Interesting enough Portugal’s first large jazz festival, 1971 in Cascais, was initiated by Fado singer João Braga (together with jazz critic Luis Villas-Boas). The festival had a dream-line-up with Miles Davis, Thelonius Monk, Dexter Gordon, Art Blakey, Dizzy Gillespie and Ornette Coleman. The appearance of Coleman’s group had a political aftermath with the notorious Pide secret police. Bassist Charlie Haden dedicated his “Song For Che” to “the black people’s liberationists fighting in Mozambique, Guinea-Bissau and Angola”. A day later Haden was arrested on the airport and interrogated by agents of Pide, the notorious secret police of the Caetano regime. Portugal finally achieved democracy 1974 in the Carnation Revolution. In his “Closeness Duets” Haden recorded a duet with drummer Paiul Motian entitled “For A Free Portugal” where he used a sample of Angolan music.

To return to Fado: Pianist Mario Laginha worked with Mariza and Camané, João-Paulo Esteves da Silva with Ricardo Ribeiro, Bernardo Sassetti with Carlos Do Camo and Mario Costa is the drummer of fadista Ana Moura. Pianist Julio Resende is a genre-shifting musician starting out from jazz and together with different young Fado singers stretches the genre. Lisboa String Trio consisting José Peixote, once acoustic guitarist of the well-known group Madredeus, Bernardo Couto (Portuguese guitar) and the bassist of the Bernardo Sassetti Trio, Carlos Barretto, is a genre-fusing example. It goes up in opposite way for vocalist Beatriz Nunes who entered jazz from Portuguese cult group Madredeus (existing since 1985). To make it a bit more confusing readers should not mix up Lisboa String Trio with Lisbon String Trio. Lisbon String Trio is a free improvising unit of Ernesto Rodrigues, Miguel Mira and Alvaro Rosso. Moreover, genre-hopping is a common practice in Portugal. Jazz musicians work in rock and pop music, live and in the studio, too. It is also an opportunity for jazz musicians in Portugal to earn some income.

3. Discourse and testimonies (books, magazines)

Jazz festivals are aging, and younger and younger musicians appear on the scene making their mark. Hence, looking back in astonishment occurs and fires our imagination. The history of Festa do Jazz is reflected in a new book by Gonçalo Frota, Jose Dias and Carlos Martins with imaginative cover that also functioned as poster of this year's festival edition. The book is written in Portuguese with short abstracts in English and renders a view on the present state of art. The cover has a design that leaves an immediate mark in people's memory. Of course, many will recognize its distinctive signature. It is the unique signature of Jorge Trinidade alias Travassos, a signature that unequivocally runs through a multitude of unusual visual constellations and projections. Most music minded people know it from the album covers of Portugal's legendary, world-famous recording label Clean Feed mentioned earlier in this article.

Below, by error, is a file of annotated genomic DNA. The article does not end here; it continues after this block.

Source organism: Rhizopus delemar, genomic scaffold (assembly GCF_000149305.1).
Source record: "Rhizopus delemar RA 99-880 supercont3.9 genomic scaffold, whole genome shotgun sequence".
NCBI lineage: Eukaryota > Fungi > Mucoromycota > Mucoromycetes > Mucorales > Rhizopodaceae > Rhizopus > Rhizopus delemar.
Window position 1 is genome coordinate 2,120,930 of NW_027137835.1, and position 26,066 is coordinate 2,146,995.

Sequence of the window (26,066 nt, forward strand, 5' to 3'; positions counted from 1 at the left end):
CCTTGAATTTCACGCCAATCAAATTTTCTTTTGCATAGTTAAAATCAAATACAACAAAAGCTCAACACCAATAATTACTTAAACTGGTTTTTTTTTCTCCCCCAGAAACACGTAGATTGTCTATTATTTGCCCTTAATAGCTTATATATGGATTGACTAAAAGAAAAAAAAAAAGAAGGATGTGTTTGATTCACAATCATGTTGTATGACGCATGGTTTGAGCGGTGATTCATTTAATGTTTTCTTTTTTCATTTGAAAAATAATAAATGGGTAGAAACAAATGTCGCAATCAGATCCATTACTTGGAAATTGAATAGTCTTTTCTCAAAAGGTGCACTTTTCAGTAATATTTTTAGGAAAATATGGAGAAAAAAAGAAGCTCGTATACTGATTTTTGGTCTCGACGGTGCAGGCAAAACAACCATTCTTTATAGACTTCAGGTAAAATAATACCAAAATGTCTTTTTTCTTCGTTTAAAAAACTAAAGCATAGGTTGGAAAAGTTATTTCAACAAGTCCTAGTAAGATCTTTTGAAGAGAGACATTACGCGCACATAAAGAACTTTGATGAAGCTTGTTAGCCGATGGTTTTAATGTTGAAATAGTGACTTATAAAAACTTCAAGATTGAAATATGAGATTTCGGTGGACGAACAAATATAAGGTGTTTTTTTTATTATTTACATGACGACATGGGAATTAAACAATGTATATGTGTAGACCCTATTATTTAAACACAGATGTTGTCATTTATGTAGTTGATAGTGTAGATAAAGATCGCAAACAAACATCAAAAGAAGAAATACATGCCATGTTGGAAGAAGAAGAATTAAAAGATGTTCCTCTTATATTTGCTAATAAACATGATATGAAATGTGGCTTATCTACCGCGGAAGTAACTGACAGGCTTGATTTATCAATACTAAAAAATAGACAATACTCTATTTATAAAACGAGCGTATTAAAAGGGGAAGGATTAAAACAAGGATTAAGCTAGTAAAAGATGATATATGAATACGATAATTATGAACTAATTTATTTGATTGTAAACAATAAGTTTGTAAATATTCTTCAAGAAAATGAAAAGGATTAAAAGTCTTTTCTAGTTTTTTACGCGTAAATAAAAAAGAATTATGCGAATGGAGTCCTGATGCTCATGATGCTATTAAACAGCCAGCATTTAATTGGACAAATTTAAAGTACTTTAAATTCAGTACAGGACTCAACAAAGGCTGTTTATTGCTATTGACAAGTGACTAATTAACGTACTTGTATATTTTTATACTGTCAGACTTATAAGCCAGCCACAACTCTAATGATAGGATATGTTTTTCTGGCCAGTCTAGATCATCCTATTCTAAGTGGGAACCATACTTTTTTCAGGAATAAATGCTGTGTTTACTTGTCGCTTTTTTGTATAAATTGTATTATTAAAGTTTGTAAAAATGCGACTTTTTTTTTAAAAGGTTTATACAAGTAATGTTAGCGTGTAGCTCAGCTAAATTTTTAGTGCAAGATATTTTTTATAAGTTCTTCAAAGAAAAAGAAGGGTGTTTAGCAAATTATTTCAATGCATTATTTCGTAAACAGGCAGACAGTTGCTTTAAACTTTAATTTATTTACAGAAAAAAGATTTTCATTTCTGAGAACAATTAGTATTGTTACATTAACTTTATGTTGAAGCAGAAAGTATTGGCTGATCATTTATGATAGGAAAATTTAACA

Another book, “Improvisando – A nova geração do jazz português/Improvising – The New Generation of Portuguese Jazz” (2019), by Nuno Catarino and Marcia Lessa looks forward in astonishment. It brings together interviews with fourteen musicians who are representatives of this new wave: Ricardo Toscano, João Hasselberg, André Santos, Rita Maria, Desidério Lázaro, Pedro Branco, João Barradas, Gabriel Ferrandini, Sara Serpa, Luís Figueiredo, César Cardoso, Susana Santos Silva, João Mortágua and Pedro Melo Alves. The book is complemented with a list of essential 21st century Portuguese jazz records, a selection of listening tracks for those who want to discover or learn more about jazz and the improvised music made in Portugal (for the blog of Nuno Catarino see here).

A third book, “Jazz in Europe – Networking and Negotiating Identities” (2019) has been published by Portuguese guitarist/researcher Jose Dias working at the University of Manchester. The book “presents jazz in Europe as a complex arena, where the very notions of cultural identity, jazz practices and Europe are continually being negotiated against an ever changing social, cultural, political and economic environment. The book gives voice to musicians, promoters, festival directors, educators and researchers regarding the challenges they are faced with in their everyday practices”.

The books show a high standard of design and reflective reasoning discourse. This quality can also be found on Jazz.pt., the online Portuguese jazz magazine. Jazz.pt run by the key writer of the Portuguese jazz field, Rui Eduardo Paes, as editor-in chief, jazz.pt actually fuels that kind of discourse by its wide open critically based view. It is highly recommended to have a glance at jazz.pt.